The conversation finished, Muhammed turned to us and smiled warmly. Let’s go to the office of the fellow responsible for diesel fuel deliveries, he said. Maybe we can work something out . . . .
We went. It felt like a game of charades. Well, OK, said the delivery fellow. MAYBE we can do it, but it will be a great inconvenience. When he finally gave us a quote, it was multiples higher than the range provided, and three times what locals pay.
Muhammed smiled brilliantly and shrugged again. “It’s beyond my control. The government sets these prices.” Could we see something with the official government price? I don’t really have access to that, he explained.
We were made to pay first. The fuel came the next day. As it was being pumped into our boat, Muhammed said, “Don’t forget about the agent fee that you must pay me.”
How could we “forget” something that had not previously been mentioned.
“Do you think I did all that negotiating for free?!”
We did not reach agreement with Muhammed on his agent fee.
Another yachtie is here at the same time as us, had it even worse, and was equally unhappy with Muhammed. He tied up along-side another boat, against the wall, to refuel, was told after that fact that he’d be charged a “berthing fee,” an “agent fee,” and that the amounts would be doubled unless he produced a an insurance certificate valid locally.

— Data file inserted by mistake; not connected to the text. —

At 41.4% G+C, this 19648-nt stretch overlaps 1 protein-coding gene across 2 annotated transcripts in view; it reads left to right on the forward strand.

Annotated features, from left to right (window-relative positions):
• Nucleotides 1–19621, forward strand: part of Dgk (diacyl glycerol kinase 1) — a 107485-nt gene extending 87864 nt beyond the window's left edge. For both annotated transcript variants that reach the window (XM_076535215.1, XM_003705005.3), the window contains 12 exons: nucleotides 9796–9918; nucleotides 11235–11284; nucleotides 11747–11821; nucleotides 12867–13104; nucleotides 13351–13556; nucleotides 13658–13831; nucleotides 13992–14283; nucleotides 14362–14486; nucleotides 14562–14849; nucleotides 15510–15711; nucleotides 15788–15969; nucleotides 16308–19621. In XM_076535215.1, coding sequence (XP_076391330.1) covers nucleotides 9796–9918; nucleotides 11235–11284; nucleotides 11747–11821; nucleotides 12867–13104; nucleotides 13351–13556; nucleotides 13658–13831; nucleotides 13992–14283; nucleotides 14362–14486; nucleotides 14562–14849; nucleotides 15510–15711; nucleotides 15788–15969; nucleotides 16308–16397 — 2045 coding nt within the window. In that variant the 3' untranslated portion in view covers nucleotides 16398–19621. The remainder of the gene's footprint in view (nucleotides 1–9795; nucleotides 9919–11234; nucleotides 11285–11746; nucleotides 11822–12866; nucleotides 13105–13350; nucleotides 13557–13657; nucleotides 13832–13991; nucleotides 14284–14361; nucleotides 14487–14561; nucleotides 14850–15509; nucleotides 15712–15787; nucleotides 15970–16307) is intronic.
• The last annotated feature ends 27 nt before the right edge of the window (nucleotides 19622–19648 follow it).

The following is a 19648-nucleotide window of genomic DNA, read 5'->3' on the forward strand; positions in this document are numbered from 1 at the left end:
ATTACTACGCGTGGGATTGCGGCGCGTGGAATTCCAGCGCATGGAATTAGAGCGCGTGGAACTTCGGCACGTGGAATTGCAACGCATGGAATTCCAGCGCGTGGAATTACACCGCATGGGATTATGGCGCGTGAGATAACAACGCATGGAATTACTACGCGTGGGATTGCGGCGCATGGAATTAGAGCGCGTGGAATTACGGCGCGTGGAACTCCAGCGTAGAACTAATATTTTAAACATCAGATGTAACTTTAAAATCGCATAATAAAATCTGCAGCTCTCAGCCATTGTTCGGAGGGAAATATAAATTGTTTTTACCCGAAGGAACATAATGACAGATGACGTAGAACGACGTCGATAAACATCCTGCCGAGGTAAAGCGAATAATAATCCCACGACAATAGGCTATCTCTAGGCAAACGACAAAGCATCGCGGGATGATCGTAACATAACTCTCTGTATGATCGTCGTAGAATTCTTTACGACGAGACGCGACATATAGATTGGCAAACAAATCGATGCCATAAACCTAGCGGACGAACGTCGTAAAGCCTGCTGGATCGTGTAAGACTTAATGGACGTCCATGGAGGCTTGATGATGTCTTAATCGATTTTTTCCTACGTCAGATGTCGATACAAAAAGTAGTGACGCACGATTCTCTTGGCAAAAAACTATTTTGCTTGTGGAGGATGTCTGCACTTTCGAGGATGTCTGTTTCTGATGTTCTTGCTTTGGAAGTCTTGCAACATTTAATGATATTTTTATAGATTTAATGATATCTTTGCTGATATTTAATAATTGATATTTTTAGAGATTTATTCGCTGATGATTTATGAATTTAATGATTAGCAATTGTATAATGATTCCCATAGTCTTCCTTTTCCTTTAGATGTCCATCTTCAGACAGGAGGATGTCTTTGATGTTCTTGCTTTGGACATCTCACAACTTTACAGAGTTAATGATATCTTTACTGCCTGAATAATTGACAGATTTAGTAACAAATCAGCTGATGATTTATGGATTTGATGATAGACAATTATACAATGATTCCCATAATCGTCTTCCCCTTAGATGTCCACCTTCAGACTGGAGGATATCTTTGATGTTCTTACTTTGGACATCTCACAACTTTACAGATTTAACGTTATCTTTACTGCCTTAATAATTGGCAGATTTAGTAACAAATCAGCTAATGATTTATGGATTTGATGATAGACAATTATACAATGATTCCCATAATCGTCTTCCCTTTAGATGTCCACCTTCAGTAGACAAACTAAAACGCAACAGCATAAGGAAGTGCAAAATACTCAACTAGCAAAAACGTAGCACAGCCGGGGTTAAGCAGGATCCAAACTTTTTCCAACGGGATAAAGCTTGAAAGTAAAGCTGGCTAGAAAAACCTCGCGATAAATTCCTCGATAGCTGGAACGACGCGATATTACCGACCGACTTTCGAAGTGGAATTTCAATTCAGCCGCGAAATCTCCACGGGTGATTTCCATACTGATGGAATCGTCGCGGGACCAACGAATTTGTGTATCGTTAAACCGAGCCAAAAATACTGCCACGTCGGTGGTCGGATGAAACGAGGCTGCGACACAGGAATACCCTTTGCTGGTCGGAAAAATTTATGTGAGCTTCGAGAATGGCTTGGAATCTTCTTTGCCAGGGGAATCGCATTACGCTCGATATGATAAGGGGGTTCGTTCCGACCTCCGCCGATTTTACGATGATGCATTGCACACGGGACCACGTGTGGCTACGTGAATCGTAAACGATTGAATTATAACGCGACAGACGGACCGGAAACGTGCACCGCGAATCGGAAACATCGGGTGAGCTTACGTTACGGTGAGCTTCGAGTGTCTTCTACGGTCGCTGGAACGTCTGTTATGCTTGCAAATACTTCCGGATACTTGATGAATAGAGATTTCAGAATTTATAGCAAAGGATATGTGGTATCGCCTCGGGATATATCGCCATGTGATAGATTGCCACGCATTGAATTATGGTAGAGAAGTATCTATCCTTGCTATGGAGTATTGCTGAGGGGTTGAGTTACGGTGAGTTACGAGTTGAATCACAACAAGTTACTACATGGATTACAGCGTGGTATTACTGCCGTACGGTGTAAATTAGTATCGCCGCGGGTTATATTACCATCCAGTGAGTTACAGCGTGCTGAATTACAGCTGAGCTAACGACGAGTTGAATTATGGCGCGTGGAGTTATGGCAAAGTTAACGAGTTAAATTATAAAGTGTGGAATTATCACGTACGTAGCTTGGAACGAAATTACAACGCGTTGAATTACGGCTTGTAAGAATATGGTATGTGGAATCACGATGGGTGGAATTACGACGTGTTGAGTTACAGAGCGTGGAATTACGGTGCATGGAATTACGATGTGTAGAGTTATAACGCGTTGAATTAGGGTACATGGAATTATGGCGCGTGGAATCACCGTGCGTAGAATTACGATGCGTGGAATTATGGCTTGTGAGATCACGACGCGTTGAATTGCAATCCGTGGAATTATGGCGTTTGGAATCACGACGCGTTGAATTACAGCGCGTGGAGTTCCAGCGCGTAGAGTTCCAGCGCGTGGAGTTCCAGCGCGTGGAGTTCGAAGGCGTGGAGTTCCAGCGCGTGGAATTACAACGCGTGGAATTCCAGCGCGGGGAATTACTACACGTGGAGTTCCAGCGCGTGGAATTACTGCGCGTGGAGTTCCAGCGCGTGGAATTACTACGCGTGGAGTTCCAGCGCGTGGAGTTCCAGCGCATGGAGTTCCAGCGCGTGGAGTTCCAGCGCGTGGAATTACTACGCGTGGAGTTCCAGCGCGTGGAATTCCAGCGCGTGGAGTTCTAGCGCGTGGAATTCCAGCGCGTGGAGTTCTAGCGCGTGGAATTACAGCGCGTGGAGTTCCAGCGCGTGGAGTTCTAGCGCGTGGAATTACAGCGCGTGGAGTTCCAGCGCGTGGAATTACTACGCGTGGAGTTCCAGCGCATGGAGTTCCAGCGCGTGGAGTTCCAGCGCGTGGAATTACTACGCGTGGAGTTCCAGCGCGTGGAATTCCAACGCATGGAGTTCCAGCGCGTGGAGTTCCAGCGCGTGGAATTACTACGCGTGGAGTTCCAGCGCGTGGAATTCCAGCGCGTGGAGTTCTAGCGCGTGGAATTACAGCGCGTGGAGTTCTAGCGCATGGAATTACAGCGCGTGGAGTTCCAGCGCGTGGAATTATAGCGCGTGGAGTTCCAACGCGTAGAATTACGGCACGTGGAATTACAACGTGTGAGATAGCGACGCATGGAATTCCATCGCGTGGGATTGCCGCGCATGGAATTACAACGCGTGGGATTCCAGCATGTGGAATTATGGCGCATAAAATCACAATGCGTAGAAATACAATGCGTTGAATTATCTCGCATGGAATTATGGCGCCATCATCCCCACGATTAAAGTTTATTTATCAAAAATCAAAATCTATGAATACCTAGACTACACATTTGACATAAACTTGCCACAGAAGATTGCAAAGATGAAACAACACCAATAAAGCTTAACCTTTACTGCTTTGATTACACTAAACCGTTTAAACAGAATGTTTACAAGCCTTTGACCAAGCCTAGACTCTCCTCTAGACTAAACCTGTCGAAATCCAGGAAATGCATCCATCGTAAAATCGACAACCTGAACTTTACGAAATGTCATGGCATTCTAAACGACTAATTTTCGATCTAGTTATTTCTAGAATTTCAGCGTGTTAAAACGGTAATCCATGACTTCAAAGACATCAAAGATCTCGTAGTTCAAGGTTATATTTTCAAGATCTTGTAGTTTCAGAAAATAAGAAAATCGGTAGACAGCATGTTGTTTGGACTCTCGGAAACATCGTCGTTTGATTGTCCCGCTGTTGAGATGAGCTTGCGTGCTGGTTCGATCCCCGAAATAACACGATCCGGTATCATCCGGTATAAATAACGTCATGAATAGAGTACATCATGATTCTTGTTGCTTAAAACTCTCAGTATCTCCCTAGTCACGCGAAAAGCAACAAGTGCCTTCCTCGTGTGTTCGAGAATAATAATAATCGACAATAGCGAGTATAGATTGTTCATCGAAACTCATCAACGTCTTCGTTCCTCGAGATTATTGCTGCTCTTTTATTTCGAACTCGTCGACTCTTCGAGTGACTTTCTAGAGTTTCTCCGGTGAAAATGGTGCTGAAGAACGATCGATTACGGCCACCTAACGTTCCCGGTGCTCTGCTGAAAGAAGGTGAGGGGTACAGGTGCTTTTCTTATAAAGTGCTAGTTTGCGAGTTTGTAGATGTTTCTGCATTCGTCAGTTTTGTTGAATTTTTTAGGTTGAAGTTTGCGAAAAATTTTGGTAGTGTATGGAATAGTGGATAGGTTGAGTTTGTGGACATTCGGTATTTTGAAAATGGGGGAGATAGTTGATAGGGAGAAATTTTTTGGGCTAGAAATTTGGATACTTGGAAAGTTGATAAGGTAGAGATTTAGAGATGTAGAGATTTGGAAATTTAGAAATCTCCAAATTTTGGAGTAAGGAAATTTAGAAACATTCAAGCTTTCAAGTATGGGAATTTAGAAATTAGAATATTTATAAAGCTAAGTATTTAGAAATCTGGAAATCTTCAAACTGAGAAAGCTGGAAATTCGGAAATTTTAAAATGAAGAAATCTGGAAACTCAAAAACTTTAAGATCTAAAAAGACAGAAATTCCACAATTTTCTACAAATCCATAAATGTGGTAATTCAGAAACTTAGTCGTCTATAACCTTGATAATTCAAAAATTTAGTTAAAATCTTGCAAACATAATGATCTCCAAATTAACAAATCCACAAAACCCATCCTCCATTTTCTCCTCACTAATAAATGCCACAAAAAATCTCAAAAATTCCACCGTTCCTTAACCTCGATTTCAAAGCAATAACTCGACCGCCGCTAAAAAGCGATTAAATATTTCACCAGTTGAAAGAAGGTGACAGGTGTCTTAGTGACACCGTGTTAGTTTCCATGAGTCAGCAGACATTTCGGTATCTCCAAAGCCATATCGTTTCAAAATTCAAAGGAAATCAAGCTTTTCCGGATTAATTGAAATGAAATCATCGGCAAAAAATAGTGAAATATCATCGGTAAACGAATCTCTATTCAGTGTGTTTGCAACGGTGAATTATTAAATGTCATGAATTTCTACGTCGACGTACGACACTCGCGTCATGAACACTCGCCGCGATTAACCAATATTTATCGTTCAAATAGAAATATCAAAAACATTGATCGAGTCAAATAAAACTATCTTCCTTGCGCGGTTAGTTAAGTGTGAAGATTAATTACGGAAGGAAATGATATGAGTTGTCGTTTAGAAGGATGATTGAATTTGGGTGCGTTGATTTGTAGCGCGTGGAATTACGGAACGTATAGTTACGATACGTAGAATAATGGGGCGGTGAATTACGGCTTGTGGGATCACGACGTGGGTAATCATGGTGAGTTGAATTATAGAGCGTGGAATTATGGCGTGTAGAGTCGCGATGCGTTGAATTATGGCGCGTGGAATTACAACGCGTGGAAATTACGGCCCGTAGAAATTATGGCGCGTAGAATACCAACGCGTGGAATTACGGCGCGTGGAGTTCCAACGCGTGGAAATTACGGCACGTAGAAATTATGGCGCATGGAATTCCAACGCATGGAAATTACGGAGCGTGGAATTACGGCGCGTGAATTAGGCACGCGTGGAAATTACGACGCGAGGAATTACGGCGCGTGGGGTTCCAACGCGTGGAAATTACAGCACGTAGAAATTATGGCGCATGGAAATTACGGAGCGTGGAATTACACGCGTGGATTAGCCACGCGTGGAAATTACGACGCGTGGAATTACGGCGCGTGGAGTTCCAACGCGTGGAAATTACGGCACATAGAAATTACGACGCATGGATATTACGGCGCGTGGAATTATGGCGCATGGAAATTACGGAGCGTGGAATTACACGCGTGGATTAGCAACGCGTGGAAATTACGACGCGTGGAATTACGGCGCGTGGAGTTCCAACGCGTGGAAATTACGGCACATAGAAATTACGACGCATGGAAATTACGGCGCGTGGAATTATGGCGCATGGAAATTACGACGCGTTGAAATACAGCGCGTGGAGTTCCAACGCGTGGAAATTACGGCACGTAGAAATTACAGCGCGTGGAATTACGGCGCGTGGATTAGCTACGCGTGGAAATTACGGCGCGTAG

With the boat fueld up, we seperated ourselves from Muhammed. We did not meet anyone else of his ilk. Without exception, the others that we met during our short stay were genuine and warm.
Salalah city is a fifteen-minute drive from the port. It was dry, dusty, and blast-furnace hot. Walking down the street in the early afternoon saps one’s energy. We were told that this was the hot season, and readily believed it.We spent a couple of nights dining at an oversized pub called “The Oasis Club,” the only place in town to get a cold beer with your burger. The rest of the city, like most of the country, is dry (in the figurative sense here). The interior of the club was draped with scores of international flags, memorabilia from many of the world’s navies, and lots of rugby and soccer jerseys from various Commonwealth countries. The climate was cooled to a comfortable 60 degrees or so. Entering, you felt a world away from the arid moon-like landscape just outside. We caught up on email, looked at the weather and such things, ate greasy western food, quaffed our thirst, and relaxed. Such things are especially pleasurable after a couple of weeks at sea. We caught up on some of the cultural developments we’d missed being out at see — a new song “Poker Face” by “Lady Gaga” is played over and over again on the radio.